Technical analysis ignores the actual nature of the company, the market it serves or commodity. It is based solely on the price and volume information. However, fundamental analysis examines the actual facts of the company, market, currency or commodity. Usually, any large brokerage, trading group, or financial institution will have both a technical analysis and fundamental analysis team.

There are several prominent indicators that technical analysts follow. These include price of the stock, its moving average, its support and its resistance. Volume of trades is also an important indicator to technical analysts because they feel it helps to establish the conviction of traders. Support and resistance levels are often used by this type of trader to determine entry and exits. Moving averages help determine a change in a trend by measuring buying and selling pressures.

There are several other tools that the technical trader might use to make trading decisions. These include: market internals, Bollinger Bands, ADX indicator, Stochastic, relative strength index and moving average convergence divergence (MACD). All of these technical indictors and tools are designed to remove the emotional considerations from the trading of equities.

Technical analysts tend to favor ominous sounding titles for stock market gyrations that they feel are precursors to dramatic changes. Joining the Hindenburg Omen in the Byzantine lexicon of technical indicators are the “Death Cross,” which is a type of candlestick pattern that is used by traders to signal a reversal in the current upturn and the “Bearish Abandoned Baby,” which Investopedia defines as “a crossover resulting from a security’s long-term moving average breaking above its short-term moving average or support level.”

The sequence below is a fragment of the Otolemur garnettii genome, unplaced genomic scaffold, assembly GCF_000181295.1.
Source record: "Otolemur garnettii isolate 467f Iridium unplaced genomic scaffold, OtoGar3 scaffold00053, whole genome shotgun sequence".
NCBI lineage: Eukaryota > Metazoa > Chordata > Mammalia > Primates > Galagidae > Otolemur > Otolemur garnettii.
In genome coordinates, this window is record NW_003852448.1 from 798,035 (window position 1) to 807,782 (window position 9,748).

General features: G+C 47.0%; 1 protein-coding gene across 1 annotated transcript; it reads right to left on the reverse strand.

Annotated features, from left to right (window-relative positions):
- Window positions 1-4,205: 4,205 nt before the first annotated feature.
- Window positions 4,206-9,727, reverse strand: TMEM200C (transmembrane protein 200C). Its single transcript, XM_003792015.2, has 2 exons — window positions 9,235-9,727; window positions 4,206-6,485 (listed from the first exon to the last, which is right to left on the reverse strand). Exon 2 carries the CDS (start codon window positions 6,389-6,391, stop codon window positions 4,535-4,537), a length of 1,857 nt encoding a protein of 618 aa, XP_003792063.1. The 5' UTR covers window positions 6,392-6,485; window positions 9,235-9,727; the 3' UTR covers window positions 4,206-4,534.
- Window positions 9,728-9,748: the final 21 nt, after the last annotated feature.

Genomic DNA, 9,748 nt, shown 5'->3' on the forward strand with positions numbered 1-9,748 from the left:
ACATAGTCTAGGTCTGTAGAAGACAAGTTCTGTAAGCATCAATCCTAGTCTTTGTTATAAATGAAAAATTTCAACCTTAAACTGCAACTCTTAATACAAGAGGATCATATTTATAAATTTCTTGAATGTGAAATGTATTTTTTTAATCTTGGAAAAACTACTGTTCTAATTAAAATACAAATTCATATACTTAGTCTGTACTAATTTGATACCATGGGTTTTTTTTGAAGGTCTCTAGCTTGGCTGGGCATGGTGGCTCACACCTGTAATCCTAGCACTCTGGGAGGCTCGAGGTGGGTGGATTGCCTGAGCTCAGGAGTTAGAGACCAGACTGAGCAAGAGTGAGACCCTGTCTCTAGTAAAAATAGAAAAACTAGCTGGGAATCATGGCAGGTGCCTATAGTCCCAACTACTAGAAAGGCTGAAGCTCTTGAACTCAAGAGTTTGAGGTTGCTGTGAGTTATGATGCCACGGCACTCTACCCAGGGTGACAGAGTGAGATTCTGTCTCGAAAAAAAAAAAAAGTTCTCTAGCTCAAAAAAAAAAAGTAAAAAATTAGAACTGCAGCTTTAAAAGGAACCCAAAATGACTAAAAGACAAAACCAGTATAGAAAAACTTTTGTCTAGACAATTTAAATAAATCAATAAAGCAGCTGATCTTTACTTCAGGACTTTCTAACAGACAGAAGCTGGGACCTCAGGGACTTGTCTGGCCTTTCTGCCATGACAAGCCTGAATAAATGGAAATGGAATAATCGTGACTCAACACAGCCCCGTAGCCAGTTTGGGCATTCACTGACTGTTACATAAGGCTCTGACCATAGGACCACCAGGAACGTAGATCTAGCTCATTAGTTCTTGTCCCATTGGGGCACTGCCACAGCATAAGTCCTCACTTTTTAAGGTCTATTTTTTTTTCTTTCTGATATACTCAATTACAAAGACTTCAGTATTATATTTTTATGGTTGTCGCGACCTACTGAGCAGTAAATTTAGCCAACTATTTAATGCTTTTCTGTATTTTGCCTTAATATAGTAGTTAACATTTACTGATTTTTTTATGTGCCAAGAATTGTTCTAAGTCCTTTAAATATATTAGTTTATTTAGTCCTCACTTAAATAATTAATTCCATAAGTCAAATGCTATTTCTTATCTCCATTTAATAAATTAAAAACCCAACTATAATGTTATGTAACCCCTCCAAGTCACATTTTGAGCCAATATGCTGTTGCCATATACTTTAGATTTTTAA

Is a Big Crash Imminent?

Investors from Wall Street to Main Street, all rocked by the recession of 2008, are more than a little spooked by anything – especially something as ominous sounding as a Hindenburg Omen – that might roil their financial future.  If this latest threat proves to be accurate, the meltdown is predicted for mid-September 2010.

However, many if not most analysts are not ready to cash in their portfolios and put the money in the mattress. Joseph Battipaglia, chief marketing strategist for Stifel Nicolaus, was quoted in several business publications and the Wall Street Journal as saying that “We always love good conspiracy theories.”

Whether the Hindenburg Omen is destined to decimate the portfolios of investors remains to be seen. However, if the technical indicators are to be believed, investors should get ready for a long, cold winter. On the other hand, these Omens, Death Crosses and Bearish Babies could be coincidences or market anomalies that will be corrected by good fundamentals or economic events that trump the technical indicators. The best advice is always: caveat emptor.